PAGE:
The 'Most Mysterious' Elementary Particle Turns 100

Next time you turn on the TV, give a thought to 19th-century British physicist Joseph John Thompson. He announced his discovery of the electron 100 years ago this month. Beams of these electrically charged particles paint the pictures on your TV screen. In fact, the picture tube itself is just a sophisticated version of the equipment "J.J." Thompson used.

A century later, physicists still don't know exactly what Thompson discovered. The electron was the first elementary particle known. But we don't know if it is truly elementary or if it is made up of other entities. We don't even know why it has a small amount of mass.

Commenting on this in the journal Nature, Nobel laureate Steven Weinberg at the University of Texas in Austin observes that, given this basic ignorance, "the electron is the most mysterious of all the elementary particles."

What we do understand is its importance. As Thompson himself observed, electrons are a major constituent of atoms, "the substance from which the chemical elements are built up." Roughly speaking, electrons clothe an atomic nucleus in such a way that the entire ensemble - nucleus plus surrounding electrons - make up a complete atom. When atoms of various elements combine in chemical reactions, it is the electrons that mediate.

All of chemistry - including the biochemistry of plant and animal bodies - depends on this interplay of atomic electrons. As chemists have come to understand that interplay in detail, they have produced a vast array of useful products.

Then there is the world of electronics with its computers, communications, and TV tubes. This, too, has emerged from an ever more sophisticated understanding of how electrons behave in vacuum, in gases, and in solid materials. In a basic sense, then, modern technological civilization depends on the electron.

Meanwhile, physicists are trying to understand Thompson's discovery better. According to the current "standard model" of elementary particles, an electron has mass and charge but no intrinsic spatial extend. It's just a point. The theory also predicts, however, that this point-like particle will be surrounded by so-called virtual particles that pop in and out of existence. They buzz around the electron like bees around a honey pot.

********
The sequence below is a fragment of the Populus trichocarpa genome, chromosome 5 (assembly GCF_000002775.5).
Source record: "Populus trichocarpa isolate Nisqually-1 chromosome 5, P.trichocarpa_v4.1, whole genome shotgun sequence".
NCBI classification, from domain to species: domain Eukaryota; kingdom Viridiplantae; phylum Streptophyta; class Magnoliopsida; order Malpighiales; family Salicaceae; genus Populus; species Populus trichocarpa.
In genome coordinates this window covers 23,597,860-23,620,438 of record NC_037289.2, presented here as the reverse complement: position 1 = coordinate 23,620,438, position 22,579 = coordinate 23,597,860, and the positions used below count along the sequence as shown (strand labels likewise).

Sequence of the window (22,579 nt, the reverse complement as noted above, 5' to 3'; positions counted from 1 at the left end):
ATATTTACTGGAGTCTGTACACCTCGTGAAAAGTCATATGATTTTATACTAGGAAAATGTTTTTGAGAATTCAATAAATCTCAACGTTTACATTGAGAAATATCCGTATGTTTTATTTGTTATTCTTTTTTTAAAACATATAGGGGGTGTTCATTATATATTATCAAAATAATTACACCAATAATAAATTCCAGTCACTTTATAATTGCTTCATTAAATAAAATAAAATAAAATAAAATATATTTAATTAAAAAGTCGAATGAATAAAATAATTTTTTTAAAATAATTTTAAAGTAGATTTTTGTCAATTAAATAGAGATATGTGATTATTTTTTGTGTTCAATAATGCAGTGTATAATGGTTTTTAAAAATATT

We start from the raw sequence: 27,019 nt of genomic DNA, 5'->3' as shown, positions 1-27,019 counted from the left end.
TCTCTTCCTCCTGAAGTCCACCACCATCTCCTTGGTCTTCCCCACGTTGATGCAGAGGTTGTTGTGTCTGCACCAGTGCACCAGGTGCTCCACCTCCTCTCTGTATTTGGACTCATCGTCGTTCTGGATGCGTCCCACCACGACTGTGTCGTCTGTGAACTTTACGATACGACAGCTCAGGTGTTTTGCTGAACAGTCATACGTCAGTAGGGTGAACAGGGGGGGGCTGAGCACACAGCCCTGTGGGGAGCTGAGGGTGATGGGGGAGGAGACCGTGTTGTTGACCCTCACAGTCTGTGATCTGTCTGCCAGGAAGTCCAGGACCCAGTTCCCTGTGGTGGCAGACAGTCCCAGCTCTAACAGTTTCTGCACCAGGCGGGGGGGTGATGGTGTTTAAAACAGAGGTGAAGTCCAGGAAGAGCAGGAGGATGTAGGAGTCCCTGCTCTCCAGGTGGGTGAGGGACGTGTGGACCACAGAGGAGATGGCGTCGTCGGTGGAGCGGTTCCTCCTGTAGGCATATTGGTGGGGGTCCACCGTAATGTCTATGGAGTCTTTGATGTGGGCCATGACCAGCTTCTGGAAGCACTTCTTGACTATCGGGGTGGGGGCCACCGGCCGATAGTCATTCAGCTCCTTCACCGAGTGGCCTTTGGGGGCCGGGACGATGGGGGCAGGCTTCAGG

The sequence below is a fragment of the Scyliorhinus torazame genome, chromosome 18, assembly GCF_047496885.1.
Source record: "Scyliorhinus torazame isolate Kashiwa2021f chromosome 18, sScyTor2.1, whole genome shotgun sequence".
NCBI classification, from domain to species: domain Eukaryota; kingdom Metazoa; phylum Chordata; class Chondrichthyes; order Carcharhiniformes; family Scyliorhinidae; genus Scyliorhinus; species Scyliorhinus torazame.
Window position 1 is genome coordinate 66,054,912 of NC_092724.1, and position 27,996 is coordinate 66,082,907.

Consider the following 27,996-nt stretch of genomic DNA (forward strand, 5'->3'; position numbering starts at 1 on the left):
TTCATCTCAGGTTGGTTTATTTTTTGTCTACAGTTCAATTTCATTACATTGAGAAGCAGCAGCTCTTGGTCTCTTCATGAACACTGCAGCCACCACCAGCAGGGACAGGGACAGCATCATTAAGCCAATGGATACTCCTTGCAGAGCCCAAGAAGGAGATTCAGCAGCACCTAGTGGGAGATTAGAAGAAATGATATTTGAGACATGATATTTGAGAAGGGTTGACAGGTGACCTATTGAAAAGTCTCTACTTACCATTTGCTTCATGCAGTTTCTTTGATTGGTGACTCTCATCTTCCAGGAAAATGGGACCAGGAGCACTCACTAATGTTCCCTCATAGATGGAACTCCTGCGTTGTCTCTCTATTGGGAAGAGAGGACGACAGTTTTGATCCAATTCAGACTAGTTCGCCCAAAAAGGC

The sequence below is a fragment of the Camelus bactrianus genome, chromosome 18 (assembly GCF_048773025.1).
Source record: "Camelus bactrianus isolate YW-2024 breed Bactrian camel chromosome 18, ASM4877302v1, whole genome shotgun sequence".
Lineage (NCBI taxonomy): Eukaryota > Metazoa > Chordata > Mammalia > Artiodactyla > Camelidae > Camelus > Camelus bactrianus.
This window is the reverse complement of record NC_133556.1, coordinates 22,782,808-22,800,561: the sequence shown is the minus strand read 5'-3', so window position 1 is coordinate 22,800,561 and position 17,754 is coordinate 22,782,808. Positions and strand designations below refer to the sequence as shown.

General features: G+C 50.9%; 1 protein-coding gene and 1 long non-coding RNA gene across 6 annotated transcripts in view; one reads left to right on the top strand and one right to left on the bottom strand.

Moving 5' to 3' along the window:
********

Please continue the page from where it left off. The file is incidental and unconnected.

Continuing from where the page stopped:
At Purdue University in West Lafayette, Indiana, David Koltick and colleagues are probing that virtual cloud. They are part of a group that ran experiments on Japan's Tristan accelerator at the National Laboratory for High Energy Physics in Tsukuba. The virtual-particle cloud cloaks the electron's charge somewhat as measured from the outside. Dr. Koltick's group has been able to measure this effect, showing that the electron's electromagnetic force becomes stronger as they penetrate the cloud and come closer to the electron core. This research will help them better understand the electron's properties.

Thompson did his work at the Cavendish Laboratory at Britain's Cambridge University. There, Michael Pepper, his modern successor, heads a team that is doing something Thompson couldn't dream of trying. They have found a way to isolate a single electron using sound waves. They use it to measure the electric current carried by that single electron. Professor Pepper expects this will give physicists a more reliable standard method for electric current measurement than they have had before.

At the DESY laboratory for particle physics near Hamburg, Germany, experiments now hint that the electron may not be so elementary after all. In these experiments, positrons scatter off quarks. Positrons are the positively charged antimatter counterparts of electrons. Quarks are basic constituents of atomic nuclei. At certain energies, the distinction between the positrons and the quarks becomes blurred. If these results are confirmed, they could open a new era in understanding matter's basic nature.

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